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New AI-Based Technique to Classify Colorectal Cancer with IR Imaging

Automatic detection of intestinal tumor type can be performed by using infrared microscopy in just 30 minutes. Then, the results are utilized to make targeted therapy decisions.

New AI-Based Technique to Classify Colorectal Cancer with IR Imaging
Hendrik Jütte, Klaus Gerwert, Andrea Tannapfel, Frederik Großerüschkamp, and Anke Reinacher-Schick (from left) worked together on the study. Image Credit: © RUB, Marquard.

At Ruhr-Universität Bochum (RUB), a research group from the Prodi Centre for Protein Diagnostics has made use of quantum cascade laser-based infrared (IR) microscopes to categorize colorectal cancer tissue samples from regular clinical operations in an automatic and marker-free manner.

Using artificial intelligence, the researchers were able to distinguish between several tumor types with high precision within about 30 minutes.

Depending on the category, doctors would be able to predict which path the disease will take, and thus, the suitable therapy can be selected. The research group published its report in the Scientific Reports journal on June 23rd, 2020.

Microsatellite Status Facilitates Prognosis

Microsatellite instable (MSI) and microsatellite stable (MSS) tumors in the colon and other types of cancers are differentiated. In general, microsatellites frequently repeated short DNA sequences that do not have any function.

The survival rate of patients who have MSI tumors is higher. This is because the mutation rate of cancer cells is around 1,000 times higher, making their growth not so successful. Furthermore, novel immunotherapy turns out to be highly successful in patients with MSI tumors.

It is therefore important for the prognosis and the therapy decision to know what kind of tumor we are dealing with.

Anke Reinacher-Schick, Professor and Head of the Department of Haematology and Oncology, St. Josef Hospital, Ruhr-Universität Bochum

Until now, a differential diagnosis has been performed by immunohistochemical staining of tissue samples followed by complex genetic analysis.

Fast and Reliable Measurement

Previous studies by the research group under the guidance of Professor Klaus Gerwert from the Department of Biophysics, RUB, have already demonstrated the potential of using IR imaging as a diagnostic tool for the classification of tissue, also called label-free digital pathology.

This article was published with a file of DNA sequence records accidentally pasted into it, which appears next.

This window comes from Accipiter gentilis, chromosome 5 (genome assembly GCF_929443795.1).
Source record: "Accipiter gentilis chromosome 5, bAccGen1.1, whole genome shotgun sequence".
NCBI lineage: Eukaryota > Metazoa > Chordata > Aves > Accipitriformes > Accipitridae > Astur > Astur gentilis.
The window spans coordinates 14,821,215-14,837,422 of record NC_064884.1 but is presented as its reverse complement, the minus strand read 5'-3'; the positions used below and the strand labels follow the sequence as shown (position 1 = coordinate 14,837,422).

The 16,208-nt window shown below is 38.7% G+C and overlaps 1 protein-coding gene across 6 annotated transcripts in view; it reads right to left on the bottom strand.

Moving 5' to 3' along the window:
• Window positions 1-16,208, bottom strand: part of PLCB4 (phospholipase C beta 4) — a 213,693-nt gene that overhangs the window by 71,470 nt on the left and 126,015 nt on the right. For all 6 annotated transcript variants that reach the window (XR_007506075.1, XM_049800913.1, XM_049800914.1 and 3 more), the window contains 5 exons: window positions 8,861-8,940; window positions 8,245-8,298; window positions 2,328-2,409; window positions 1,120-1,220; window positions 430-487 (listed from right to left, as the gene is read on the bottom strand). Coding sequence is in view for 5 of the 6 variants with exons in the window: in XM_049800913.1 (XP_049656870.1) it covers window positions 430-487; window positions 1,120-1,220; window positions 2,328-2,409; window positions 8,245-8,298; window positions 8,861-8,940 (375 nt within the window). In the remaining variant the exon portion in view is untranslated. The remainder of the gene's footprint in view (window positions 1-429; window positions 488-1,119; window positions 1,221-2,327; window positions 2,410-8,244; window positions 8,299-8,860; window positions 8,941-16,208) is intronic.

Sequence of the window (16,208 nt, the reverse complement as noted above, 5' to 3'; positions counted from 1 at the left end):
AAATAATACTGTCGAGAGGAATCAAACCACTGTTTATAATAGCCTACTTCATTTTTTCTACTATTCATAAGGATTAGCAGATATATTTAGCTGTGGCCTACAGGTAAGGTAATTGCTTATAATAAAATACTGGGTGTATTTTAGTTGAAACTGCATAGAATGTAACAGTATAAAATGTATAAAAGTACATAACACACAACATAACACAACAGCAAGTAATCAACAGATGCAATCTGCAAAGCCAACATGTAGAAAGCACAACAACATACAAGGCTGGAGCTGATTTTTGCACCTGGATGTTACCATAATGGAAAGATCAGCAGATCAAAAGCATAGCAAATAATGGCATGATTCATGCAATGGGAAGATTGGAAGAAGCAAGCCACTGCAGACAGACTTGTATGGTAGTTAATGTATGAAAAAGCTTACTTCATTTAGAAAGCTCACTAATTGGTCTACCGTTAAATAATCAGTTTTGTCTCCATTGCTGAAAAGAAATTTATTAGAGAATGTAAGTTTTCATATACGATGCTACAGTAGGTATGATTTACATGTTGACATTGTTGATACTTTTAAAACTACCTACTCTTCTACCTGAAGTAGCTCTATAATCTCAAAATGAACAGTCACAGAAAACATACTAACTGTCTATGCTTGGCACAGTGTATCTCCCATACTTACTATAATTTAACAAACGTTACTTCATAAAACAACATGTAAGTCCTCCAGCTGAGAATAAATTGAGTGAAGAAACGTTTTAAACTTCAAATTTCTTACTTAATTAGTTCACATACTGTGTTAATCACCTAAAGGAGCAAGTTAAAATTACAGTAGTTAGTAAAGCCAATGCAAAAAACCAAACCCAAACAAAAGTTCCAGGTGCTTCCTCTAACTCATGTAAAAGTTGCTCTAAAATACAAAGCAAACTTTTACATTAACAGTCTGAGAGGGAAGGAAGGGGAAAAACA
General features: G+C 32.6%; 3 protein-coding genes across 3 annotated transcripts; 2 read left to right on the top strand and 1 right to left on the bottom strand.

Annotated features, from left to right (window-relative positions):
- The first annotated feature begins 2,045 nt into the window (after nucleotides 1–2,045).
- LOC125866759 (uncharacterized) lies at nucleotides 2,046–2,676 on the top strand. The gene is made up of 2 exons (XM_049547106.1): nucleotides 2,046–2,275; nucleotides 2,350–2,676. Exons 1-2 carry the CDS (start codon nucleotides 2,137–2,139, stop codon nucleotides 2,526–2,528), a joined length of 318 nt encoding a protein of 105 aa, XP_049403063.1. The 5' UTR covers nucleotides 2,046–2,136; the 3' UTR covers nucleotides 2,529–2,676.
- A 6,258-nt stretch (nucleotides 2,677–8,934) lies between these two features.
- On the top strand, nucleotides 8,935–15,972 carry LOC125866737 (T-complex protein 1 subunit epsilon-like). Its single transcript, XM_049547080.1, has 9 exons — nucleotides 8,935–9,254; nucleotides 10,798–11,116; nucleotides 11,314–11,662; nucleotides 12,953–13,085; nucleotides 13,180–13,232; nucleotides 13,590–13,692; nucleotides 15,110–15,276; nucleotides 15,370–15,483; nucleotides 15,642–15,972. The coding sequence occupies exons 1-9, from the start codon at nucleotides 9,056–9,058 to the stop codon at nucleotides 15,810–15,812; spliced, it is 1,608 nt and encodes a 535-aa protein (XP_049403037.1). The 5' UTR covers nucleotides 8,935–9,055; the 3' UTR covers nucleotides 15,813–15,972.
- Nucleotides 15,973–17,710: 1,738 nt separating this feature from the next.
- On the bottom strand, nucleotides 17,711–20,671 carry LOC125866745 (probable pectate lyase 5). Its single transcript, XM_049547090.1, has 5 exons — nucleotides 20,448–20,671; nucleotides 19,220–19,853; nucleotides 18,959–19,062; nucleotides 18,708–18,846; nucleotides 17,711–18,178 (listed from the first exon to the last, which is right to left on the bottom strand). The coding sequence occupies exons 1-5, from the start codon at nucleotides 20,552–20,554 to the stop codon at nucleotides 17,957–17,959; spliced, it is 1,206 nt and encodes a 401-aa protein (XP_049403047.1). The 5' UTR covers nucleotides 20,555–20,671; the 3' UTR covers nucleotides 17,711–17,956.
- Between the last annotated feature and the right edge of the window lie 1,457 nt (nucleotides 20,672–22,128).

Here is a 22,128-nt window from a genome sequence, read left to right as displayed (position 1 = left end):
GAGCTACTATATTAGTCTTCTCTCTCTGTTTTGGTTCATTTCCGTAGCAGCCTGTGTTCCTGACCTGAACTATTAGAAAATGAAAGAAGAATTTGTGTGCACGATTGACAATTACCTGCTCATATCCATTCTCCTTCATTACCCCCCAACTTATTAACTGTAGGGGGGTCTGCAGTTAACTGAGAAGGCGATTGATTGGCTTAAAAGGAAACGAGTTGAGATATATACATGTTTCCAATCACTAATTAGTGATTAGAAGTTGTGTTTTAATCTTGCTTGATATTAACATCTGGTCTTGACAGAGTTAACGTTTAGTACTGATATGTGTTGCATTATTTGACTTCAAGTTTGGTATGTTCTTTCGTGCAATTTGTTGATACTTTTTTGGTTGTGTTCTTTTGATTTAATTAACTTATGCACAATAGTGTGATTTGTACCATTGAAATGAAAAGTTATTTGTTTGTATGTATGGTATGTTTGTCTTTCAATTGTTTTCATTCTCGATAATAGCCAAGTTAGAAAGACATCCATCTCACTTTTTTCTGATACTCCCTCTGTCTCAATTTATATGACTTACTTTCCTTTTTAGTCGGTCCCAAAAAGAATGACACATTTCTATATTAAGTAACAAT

The technique identifies cancer tissue without previous staining or other marking, and thus functions automatically with the help of artificial intelligence. In contrast to the traditional differential diagnosis of microsatellite status, which takes around a day, the latest technique takes only about 30 minutes.

The protein research team has considerably enhanced the technique by improving it for the detection of a molecular variation in the tissue. Earlier, the tissue could only be visualized morphologically.

This is a big step that shows that IR imaging can become a promising method in future diagnostics and therapy prediction.

Klaus Gerwert, Professor, Department of Biophysics, Ruhr-Universität Bochum

Encouraging Feasibility Study

In association with the Institute of Pathology at RUB under the guidance of Professor Andrea Tannapfel and the Department of Haematology and Oncology at the RUB St. Josef Hospital, the research group carried out a feasibility study involving 100 patients.

It exhibited a specificity of 93% and sensitivity of 100%—all MSI tumors were accurately classified with the latest technique, and very few samples were wrongly classified as MSI tumors.

At present, an extended clinical trial has been initiated, which will be performed on samples from the Colopredict Plus 2.0 registry study. The registry study was started by Andrea Tannapfel and Anke Reinacher-Schick and enables the validation of the outcomes from the published study.

According to Andrea Tannapfel, “The methodology is also of great interest to us, because very little sample material is used, which can be a decisive advantage in today’s diagnostics with an increasing number of applicable techniques.”

Another Step Toward Personalized Healthcare

In the forthcoming days, the technique will be used in the clinical workflow to evaluate its prospects for precision oncology.

Following an increasingly targeted therapy of oncological diseases, it is very important to provide rapid and precise diagnostics.

Anke Reinacher-Schick, Professor and Head of the Department of Haematology and Oncology, St. Josef Hospital, Ruhr-Universität Bochum

The study was performed at the Prodi Research Centre for Protein Diagnostics (funding code and formerly the Pure Consortium (funding code: 233-, funded by the Ministry of Culture and Science of the State of North Rhine-Westphalia.

Journal Reference:

Kallenbach-Thieltges, A., et al. (2020) Label-free, automated classification of microsatellite status in colorectal cancer by infrared imaging. Scientific Reports.

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